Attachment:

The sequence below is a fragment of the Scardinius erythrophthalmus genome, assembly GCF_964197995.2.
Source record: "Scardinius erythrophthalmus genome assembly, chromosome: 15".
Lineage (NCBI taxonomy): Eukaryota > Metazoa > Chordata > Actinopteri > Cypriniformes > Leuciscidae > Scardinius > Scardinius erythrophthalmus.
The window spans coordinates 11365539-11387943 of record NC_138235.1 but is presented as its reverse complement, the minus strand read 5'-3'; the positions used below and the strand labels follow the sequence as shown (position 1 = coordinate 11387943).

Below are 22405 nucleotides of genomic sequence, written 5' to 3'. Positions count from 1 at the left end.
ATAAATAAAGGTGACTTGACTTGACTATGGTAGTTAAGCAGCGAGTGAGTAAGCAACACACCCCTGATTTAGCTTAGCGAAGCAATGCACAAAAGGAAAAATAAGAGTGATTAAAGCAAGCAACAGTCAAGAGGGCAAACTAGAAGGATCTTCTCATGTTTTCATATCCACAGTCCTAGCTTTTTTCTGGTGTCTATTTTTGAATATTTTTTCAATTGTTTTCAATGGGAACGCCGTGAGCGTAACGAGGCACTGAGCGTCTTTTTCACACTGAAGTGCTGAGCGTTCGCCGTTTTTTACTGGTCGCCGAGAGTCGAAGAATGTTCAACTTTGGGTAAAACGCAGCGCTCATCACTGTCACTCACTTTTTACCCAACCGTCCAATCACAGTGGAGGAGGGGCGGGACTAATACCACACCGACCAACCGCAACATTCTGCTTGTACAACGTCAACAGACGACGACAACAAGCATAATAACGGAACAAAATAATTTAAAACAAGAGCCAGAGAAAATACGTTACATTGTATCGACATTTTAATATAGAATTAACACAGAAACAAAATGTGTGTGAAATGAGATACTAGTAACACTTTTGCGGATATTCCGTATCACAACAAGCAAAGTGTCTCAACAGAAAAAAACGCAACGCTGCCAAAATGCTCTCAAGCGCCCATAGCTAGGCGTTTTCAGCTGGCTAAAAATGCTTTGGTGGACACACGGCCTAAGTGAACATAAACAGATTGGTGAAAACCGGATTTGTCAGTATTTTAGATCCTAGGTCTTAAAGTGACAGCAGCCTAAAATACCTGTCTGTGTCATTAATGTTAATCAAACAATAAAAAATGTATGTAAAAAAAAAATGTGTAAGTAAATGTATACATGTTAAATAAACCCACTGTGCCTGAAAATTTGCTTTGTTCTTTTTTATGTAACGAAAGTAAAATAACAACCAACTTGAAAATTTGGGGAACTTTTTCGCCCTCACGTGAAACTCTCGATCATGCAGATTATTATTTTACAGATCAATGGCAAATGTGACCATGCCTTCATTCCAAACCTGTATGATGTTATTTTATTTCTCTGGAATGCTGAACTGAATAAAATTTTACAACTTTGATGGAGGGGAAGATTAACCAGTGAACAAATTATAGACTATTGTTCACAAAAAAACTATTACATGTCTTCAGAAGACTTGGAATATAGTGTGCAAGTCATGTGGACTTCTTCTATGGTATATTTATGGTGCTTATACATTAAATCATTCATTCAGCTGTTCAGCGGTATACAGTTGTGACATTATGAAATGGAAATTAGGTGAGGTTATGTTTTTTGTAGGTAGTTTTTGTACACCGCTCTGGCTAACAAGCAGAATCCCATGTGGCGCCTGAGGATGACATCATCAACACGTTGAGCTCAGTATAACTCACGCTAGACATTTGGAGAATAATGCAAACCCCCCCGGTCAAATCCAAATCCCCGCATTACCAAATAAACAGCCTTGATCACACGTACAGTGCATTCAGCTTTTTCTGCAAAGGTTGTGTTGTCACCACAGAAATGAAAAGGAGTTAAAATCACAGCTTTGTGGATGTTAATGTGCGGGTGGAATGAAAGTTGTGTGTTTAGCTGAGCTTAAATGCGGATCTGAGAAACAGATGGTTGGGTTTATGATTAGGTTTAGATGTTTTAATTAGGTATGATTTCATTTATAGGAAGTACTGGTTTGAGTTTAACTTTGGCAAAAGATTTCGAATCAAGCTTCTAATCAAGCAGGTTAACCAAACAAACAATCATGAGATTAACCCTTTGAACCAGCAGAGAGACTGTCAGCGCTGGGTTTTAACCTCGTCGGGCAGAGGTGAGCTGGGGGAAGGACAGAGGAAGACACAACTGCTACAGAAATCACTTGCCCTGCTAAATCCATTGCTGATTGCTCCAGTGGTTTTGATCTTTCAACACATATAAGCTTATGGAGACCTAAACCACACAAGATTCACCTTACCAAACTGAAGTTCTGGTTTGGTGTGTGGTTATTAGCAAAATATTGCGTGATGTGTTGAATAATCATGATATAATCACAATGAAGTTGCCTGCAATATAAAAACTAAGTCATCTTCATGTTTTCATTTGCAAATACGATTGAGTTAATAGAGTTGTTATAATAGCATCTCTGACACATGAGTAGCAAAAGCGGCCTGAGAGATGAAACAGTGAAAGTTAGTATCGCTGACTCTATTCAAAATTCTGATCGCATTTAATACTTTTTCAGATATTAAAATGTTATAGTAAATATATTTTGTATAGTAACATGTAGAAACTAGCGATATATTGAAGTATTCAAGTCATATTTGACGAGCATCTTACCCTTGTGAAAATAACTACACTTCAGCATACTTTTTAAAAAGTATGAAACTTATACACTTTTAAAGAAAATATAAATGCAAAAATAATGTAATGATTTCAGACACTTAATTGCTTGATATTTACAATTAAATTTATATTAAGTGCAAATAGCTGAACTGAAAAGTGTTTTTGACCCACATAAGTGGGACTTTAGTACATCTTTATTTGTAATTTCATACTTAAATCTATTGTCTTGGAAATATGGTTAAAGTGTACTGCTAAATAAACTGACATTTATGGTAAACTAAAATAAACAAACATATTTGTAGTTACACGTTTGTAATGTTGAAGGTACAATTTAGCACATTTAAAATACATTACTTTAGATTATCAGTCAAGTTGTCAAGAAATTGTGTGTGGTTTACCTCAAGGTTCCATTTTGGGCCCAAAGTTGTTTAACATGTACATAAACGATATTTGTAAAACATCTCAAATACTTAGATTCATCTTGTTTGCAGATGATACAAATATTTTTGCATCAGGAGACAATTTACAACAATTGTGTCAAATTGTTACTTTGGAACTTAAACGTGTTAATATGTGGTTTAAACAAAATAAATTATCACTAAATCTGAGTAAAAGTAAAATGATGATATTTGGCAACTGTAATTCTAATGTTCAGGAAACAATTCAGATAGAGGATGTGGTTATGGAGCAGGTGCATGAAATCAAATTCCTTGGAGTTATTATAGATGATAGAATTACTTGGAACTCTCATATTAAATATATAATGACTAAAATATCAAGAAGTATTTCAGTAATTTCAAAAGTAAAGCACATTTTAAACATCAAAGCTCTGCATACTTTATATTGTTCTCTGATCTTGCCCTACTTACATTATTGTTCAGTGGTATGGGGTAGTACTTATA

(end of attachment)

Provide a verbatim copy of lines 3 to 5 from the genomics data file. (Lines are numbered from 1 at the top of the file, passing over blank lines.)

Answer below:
Lineage (NCBI taxonomy): Eukaryota > Metazoa > Chordata > Actinopteri > Cypriniformes > Leuciscidae > Scardinius > Scardinius erythrophthalmus.
The window spans coordinates 11365539-11387943 of record NC_138235.1 but is presented as its reverse complement, the minus strand read 5'-3'; the positions used below and the strand labels follow the sequence as shown (position 1 = coordinate 11387943).

Below are 22405 nucleotides of genomic sequence, written 5' to 3'. Positions count from 1 at the left end.